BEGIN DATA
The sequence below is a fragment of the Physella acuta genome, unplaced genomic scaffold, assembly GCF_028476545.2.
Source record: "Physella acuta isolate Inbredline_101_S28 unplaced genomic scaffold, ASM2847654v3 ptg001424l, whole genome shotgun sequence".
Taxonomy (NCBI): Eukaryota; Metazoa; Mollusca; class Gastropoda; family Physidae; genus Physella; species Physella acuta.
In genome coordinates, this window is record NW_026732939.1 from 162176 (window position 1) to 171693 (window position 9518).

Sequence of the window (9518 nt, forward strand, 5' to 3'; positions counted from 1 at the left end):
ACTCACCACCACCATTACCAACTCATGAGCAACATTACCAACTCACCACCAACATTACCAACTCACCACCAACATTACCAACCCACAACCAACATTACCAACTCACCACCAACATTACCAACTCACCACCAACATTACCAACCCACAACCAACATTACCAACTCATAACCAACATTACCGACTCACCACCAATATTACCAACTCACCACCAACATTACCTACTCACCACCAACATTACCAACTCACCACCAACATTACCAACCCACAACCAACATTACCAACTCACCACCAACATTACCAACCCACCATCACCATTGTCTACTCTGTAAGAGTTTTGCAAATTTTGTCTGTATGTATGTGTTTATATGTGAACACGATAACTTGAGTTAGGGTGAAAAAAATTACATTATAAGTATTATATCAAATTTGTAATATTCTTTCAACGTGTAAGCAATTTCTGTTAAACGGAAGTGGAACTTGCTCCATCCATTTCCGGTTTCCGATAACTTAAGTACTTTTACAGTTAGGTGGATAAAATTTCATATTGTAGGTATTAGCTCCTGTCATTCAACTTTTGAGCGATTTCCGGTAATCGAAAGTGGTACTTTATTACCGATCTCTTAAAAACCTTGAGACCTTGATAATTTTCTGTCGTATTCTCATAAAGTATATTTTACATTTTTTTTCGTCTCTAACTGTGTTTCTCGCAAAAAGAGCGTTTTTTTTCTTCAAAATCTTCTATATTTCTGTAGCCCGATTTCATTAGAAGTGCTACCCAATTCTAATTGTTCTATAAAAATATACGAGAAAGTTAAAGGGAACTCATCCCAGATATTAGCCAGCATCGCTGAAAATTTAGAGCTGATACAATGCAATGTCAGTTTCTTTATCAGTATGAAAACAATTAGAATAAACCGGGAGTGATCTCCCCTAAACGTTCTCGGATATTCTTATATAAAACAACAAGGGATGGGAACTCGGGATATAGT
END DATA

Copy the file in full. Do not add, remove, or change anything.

The sequence below is a fragment of the Physella acuta genome, unplaced genomic scaffold, assembly GCF_028476545.2.
Source record: "Physella acuta isolate Inbredline_101_S28 unplaced genomic scaffold, ASM2847654v3 ptg001424l, whole genome shotgun sequence".
Taxonomy (NCBI): Eukaryota; Metazoa; Mollusca; class Gastropoda; family Physidae; genus Physella; species Physella acuta.
In genome coordinates, this window is record NW_026732939.1 from 162176 (window position 1) to 171693 (window position 9518).

Sequence of the window (9518 nt, forward strand, 5' to 3'; positions counted from 1 at the left end):
ACTCACCACCACCATTACCAACTCATGAGCAACATTACCAACTCACCACCAACATTACCAACTCACCACCAACATTACCAACCCACAACCAACATTACCAACTCACCACCAACATTACCAACTCACCACCAACATTACCAACCCACAACCAACATTACCAACTCATAACCAACATTACCGACTCACCACCAATATTACCAACTCACCACCAACATTACCTACTCACCACCAACATTACCAACTCACCACCAACATTACCAACCCACAACCAACATTACCAACTCACCACCAACATTACCAACCCACCATCACCATTGTCTACTCTGTAAGAGTTTTGCAAATTTTGTCTGTATGTATGTGTTTATATGTGAACACGATAACTTGAGTTAGGGTGAAAAAAATTACATTATAAGTATTATATCAAATTTGTAATATTCTTTCAACGTGTAAGCAATTTCTGTTAAACGGAAGTGGAACTTGCTCCATCCATTTCCGGTTTCCGATAACTTAAGTACTTTTACAGTTAGGTGGATAAAATTTCATATTGTAGGTATTAGCTCCTGTCATTCAACTTTTGAGCGATTTCCGGTAATCGAAAGTGGTACTTTATTACCGATCTCTTAAAAACCTTGAGACCTTGATAATTTTCTGTCGTATTCTCATAAAGTATATTTTACATTTTTTTTCGTCTCTAACTGTGTTTCTCGCAAAAAGAGCGTTTTTTTTCTTCAAAATCTTCTATATTTCTGTAGCCCGATTTCATTAGAAGTGCTACCCAATTCTAATTGTTCTATAAAAATATACGAGAAAGTTAAAGGGAACTCATCCCAGATATTAGCCAGCATCGCTGAAAATTTAGAGCTGATACAATGCAATGTCAGTTTCTTTATCAGTATGAAAACAATTAGAATAAACCGGGAGTGATCTCCCCTAAACGTTCTCGGATATTCTTATATAAAACAACAAGGGATGGGAACTCGGGATATAGT